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In Media: Boaters Should Start Winter Prep Now
Great Lakes Boating & Marine Trades - News


Shrink wrap is a low-density polyethylene plastic used to protect boats during the winter storage and when shipping. Shrink wrap is not biodegradable, and can become a disposal problem at landfills and/or trash to energy plants. Credit: Christine Suter

— By Jeremy Houghtaling, Oswego County News Now
Powered by the local newsrooms of The Palladium Times and the Valley News


Oswego, NY, Sep 15, 2020 - State experts say while there’s still plenty of time for boaters to enjoy the remainder of the maritime season, responsible owners should start preparing now for the seasons ahead by winterizing and storing their vessels.

Dave White of the New York Sea Grant told The Palladium-Times recently his office has seen an increase in new boaters this summer, partially due to what he believes is an increase in local recreation by people less likely to travel. They’re instead seeking adventure in their own backyards, and investments in enjoying the bountiful central New York water opportunities.

“It’s fabulous to see,” White said. “I’m a real fan of seeing the new folks out on the water with the family having a great time. That’s now going to continue with their families for years to come.”

White said boaters should continue to watch the autumn weather reports and plan accordingly, and remember to always have enough personal floating devices for everyone on board as they enjoy fall boating.

“It’s a great time to boat, but everyone should be making plans right now for what happens after Columbus Day — get that boat safely put away for the winter,” said White.

It’s also important to find a proper place to store boats for the winter.

White encouraged people to check local regulations for storing their boat on their own property.

“If they can’t, they need to jump right on that and find either a storage area that will do that or a marina that does shrink wrapping and storage,” White said.

White also hopes boaters properly winterize their vessels before it gets cold.

If taking the do-it-yourself route, he suggested checking the owner’s manual for the boat and engine for proper care.

“Many times they’ll have a checklist in there … because you want to make sure you follow the instructions of the manufacturer,” White said. “Second, there are some great videos out there online.”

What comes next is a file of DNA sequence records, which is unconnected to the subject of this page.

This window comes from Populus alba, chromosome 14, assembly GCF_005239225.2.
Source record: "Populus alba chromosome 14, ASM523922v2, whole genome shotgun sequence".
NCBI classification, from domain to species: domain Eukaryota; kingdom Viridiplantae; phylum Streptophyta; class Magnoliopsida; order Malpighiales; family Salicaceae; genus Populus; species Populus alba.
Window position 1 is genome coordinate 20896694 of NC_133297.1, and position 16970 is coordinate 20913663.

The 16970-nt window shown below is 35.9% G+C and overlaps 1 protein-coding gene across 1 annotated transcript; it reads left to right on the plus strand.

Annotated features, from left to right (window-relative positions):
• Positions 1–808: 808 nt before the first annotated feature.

White also suggested online resources like BoatUS.com and DiscoverBoating.com for tips on how to winterize a boat.

Another option is to have a local marine service center winterize your vessel. For White, he sleeps easier knowing someone else is going through some of the more minute details.

“I always remind people that if you have someone winterize it for you, especially a marine service center, they’re going to guarantee it. So come next spring, you’re going to take the cover off, turn the key and it’ll start right up for you, and that’s guaranteed,” White said. “There’s a lot that comes with that you don’t have to worry about. It’s all taken care of.”

White is glad to see so many people taking advantage of the natural water resources in the area.

“I think a lot of local folks know why people come from around the country to come here and enjoy our water resources,” White said. “It’s been an awakening and great to see. It’s good to have them in the family of boating.”

More Info: New York Sea Grant

New York Sea Grant (NYSG), a cooperative program of Cornell University and the State University of New York (SUNY), is one of 34 university-based programs under the National Oceanic and Atmospheric Administration’s National Sea Grant College Program.

Since 1971, NYSG has represented a statewide network of integrated research, education and extension services promoting coastal community economic vitality, environmental sustainability and citizen awareness and understanding about the State’s marine and Great Lakes resources.

Through NYSG’s efforts, the combined talents of university scientists and extension specialists help develop and transfer science-based information to many coastal user groups—businesses and industries, federal, state and local government decision-makers and agency managers, educators, the media and the interested public.

The program maintains Great Lakes offices at Cornell University, University at Buffalo, SUNY Oswego and the Wayne County Cooperative Extension office in Newark. In the State's marine waters, NYSG has offices at Stony Brook University in Long Island, Brooklyn College and Cornell Cooperative Extension in NYC and Kingston in the Hudson Valley.

For updates on Sea Grant activities: www.nyseagrant.org has RSS, Facebook, Twitter, Instagram, and YouTube links. NYSG offers a free e-list sign up via www.nyseagrant.org/nycoastlines for its flagship publication, NY Coastlines/Currents, which is published quarterly. Our program also produces an occasional e-newsletter,"NOAA Sea Grant's Social Media Review," via its blog, www.nyseagrant.org/blog.

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